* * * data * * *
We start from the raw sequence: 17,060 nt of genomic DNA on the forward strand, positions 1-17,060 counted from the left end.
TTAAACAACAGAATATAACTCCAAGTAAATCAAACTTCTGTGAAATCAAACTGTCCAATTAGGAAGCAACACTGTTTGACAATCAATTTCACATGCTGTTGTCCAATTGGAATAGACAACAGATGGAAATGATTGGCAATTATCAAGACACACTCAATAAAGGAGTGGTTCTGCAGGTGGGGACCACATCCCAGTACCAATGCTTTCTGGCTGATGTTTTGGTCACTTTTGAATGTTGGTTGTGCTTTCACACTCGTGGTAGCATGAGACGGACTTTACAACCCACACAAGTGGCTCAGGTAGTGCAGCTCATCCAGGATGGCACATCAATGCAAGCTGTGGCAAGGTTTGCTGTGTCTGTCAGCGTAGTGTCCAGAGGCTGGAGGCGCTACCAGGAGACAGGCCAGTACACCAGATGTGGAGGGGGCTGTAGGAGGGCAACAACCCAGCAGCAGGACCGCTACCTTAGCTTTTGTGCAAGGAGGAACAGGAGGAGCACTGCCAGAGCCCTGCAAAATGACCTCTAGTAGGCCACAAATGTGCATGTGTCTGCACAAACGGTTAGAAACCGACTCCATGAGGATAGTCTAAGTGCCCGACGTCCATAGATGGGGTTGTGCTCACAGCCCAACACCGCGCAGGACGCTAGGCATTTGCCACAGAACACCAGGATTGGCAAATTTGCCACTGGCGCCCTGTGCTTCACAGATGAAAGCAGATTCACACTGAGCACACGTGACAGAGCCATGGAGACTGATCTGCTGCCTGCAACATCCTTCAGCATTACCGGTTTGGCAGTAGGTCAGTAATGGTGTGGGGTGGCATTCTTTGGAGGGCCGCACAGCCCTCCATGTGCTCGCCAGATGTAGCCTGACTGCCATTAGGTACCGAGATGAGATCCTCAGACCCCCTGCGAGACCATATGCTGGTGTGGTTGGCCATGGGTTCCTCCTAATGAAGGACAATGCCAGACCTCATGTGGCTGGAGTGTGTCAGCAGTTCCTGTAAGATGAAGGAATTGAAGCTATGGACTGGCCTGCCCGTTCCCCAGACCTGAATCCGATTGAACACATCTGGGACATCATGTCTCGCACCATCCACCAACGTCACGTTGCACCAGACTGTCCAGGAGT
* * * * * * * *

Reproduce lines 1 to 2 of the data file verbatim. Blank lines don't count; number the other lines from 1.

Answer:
We start from the raw sequence: 17,060 nt of genomic DNA on the forward strand, positions 1-17,060 counted from the left end.
TTAAACAACAGAATATAACTCCAAGTAAATCAAACTTCTGTGAAATCAAACTGTCCAATTAGGAAGCAACACTGTTTGACAATCAATTTCACATGCTGTTGTCCAATTGGAATAGACAACAGATGGAAATGATTGGCAATTATCAAGACACACTCAATAAAGGAGTGGTTCTGCAGGTGGGGACCACATCCCAGTACCAATGCTTTCTGGCTGATGTTTTGGTCACTTTTGAATGTTGGTTGTGCTTTCACACTCGTGGTAGCATGAGACGGACTTTACAACCCACACAAGTGGCTCAGGTAGTGCAGCTCATCCAGGATGGCACATCAATGCAAGCTGTGGCAAGGTTTGCTGTGTCTGTCAGCGTAGTGTCCAGAGGCTGGAGGCGCTACCAGGAGACAGGCCAGTACACCAGATGTGGAGGGGGCTGTAGGAGGGCAACAACCCAGCAGCAGGACCGCTACCTTAGCTTTTGTGCAAGGAGGAACAGGAGGAGCACTGCCAGAGCCCTGCAAAATGACCTCTAGTAGGCCACAAATGTGCATGTGTCTGCACAAACGGTTAGAAACCGACTCCATGAGGATAGTCTAAGTGCCCGACGTCCATAGATGGGGTTGTGCTCACAGCCCAACACCGCGCAGGACGCTAGGCATTTGCCACAGAACACCAGGATTGGCAAATTTGCCACTGGCGCCCTGTGCTTCACAGATGAAAGCAGATTCACACTGAGCACACGTGACAGAGCCATGGAGACTGATCTGCTGCCTGCAACATCCTTCAGCATTACCGGTTTGGCAGTAGGTCAGTAATGGTGTGGGGTGGCATTCTTTGGAGGGCCGCACAGCCCTCCATGTGCTCGCCAGATGTAGCCTGACTGCCATTAGGTACCGAGATGAGATCCTCAGACCCCCTGCGAGACCATATGCTGGTGTGGTTGGCCATGGGTTCCTCCTAATGAAGGACAATGCCAGACCTCATGTGGCTGGAGTGTGTCAGCAGTTCCTGTAAGATGAAGGAATTGAAGCTATGGACTGGCCTGCCCGTTCCCCAGACCTGAATCCGATTGAACACATCTGGGACATCATGTCTCGCACCATCCACCAACGTCACGTTGCACCAGACTGTCCAGGAGT